The Sending of Dana Da by Rudyard Kipling Page 1 of 5

The Sending of Dana Da

"When the Devil rides on your chest, remember the chamar."
—Native Proverb.

Once upon a time some people in India made a new heaven and a new earth out of broken teacups, a missing brooch or two, and a hair brush. These were hidden under bushes, or stuffed into holes in the hillside, and an entire civil service of subordinate gods used to find or mend them again; and everyone said: "There are more things in heaven and earth than are dreamed of in our philosophy." Several other things happened also, but the religion never seemed to get much beyond its first manifestations; though it added an air-line postal dak, and orchestral effects in order to keep abreast of the times, and stall off competition.

This religion was too elastic for ordinary use. It stretched itself and embraced pieces of everything that medicine men of all ages have manufactured. It approved and stole from Freemasonry; looted the Latter-day Rosicrucians of half their pet words; took any fragments of Egyptian philosophy that it found in the Encyclopædia Britannica; annexed as many of the Vedas as had been translated into French or English, and talked of all the rest; built in the German versions of what is left of the Zend Avesta; encouraged white, gray, and black magic, including Spiritualism, palmistry, fortune-telling by cards, hot chestnuts, double-kerneled nuts and tallow droppings; would have adopted Voodoo and Oboe had it known anything about them, and showed itself, in every way, one of the most accommodating arrangements that had ever been invented since the birth of the sea.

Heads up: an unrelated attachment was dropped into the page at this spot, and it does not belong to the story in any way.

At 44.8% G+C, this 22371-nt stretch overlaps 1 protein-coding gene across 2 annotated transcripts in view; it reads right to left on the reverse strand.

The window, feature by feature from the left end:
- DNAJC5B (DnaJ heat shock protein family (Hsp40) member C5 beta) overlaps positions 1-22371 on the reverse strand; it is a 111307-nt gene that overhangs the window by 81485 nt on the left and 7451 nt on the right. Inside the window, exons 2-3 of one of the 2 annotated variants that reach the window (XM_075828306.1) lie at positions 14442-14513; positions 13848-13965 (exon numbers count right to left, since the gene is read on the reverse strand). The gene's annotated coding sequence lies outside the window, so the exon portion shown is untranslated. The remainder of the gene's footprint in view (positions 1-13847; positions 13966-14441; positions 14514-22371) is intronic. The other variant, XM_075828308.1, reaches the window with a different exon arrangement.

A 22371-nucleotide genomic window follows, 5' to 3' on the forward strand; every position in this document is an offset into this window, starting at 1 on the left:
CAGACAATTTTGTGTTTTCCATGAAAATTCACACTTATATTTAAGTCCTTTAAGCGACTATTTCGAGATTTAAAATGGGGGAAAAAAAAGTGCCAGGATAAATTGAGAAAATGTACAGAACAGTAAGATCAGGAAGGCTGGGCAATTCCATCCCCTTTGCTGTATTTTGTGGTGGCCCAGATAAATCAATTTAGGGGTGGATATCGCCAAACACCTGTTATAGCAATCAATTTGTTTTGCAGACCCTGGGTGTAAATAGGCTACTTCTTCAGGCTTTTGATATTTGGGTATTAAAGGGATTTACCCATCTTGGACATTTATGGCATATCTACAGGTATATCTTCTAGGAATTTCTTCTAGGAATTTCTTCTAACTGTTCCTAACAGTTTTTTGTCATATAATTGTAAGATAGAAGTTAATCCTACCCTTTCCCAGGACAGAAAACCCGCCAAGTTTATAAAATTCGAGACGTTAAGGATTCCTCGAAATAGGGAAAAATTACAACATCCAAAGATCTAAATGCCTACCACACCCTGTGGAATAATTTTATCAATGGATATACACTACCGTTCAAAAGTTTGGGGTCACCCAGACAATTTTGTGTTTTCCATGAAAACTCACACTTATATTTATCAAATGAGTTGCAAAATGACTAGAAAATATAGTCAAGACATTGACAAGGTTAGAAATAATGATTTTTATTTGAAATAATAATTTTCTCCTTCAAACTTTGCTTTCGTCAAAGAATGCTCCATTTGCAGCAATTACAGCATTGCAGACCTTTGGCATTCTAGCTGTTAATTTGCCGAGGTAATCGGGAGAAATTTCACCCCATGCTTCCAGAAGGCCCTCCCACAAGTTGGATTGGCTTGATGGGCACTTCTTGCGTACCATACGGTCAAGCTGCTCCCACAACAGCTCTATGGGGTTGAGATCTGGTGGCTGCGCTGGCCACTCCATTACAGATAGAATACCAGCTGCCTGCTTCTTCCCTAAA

When it was in thorough working order, with all the machinery down to the subscriptions complete, Dana Da came from nowhere, with nothing in his hands, and wrote a chapter in its history which has hitherto been unpublished. He said that his first name was Dana, and his second was Da. Now, setting aside Dana of the New York Sun, Dana is a Bhil name, and Da fits no native of India unless you accept the Bengali Dé as the original spelling. Da is Lap or Finnish; and Dana Da was neither Finn, Chin, Bhil, Bengali, Lap, Nair, Gond, Romaney, Magh, Bokhariot, Kurd, Armenian, Levantine, Jew, Persian, Punjabi, Madrasi, Parsee, nor anything else known to ethnologists. He was simply Dana Da, and declined to give further information. For the sake of brevity, and as roughly indicating his origin, he was called "The Native." He might have been the original Old Man of the Mountains, who is said to be the only authorized head of the Teacup Creed. Some people said that he was; but Dana Da used to smile and deny any connection with the cult; explaining that he was an "independent experimenter."



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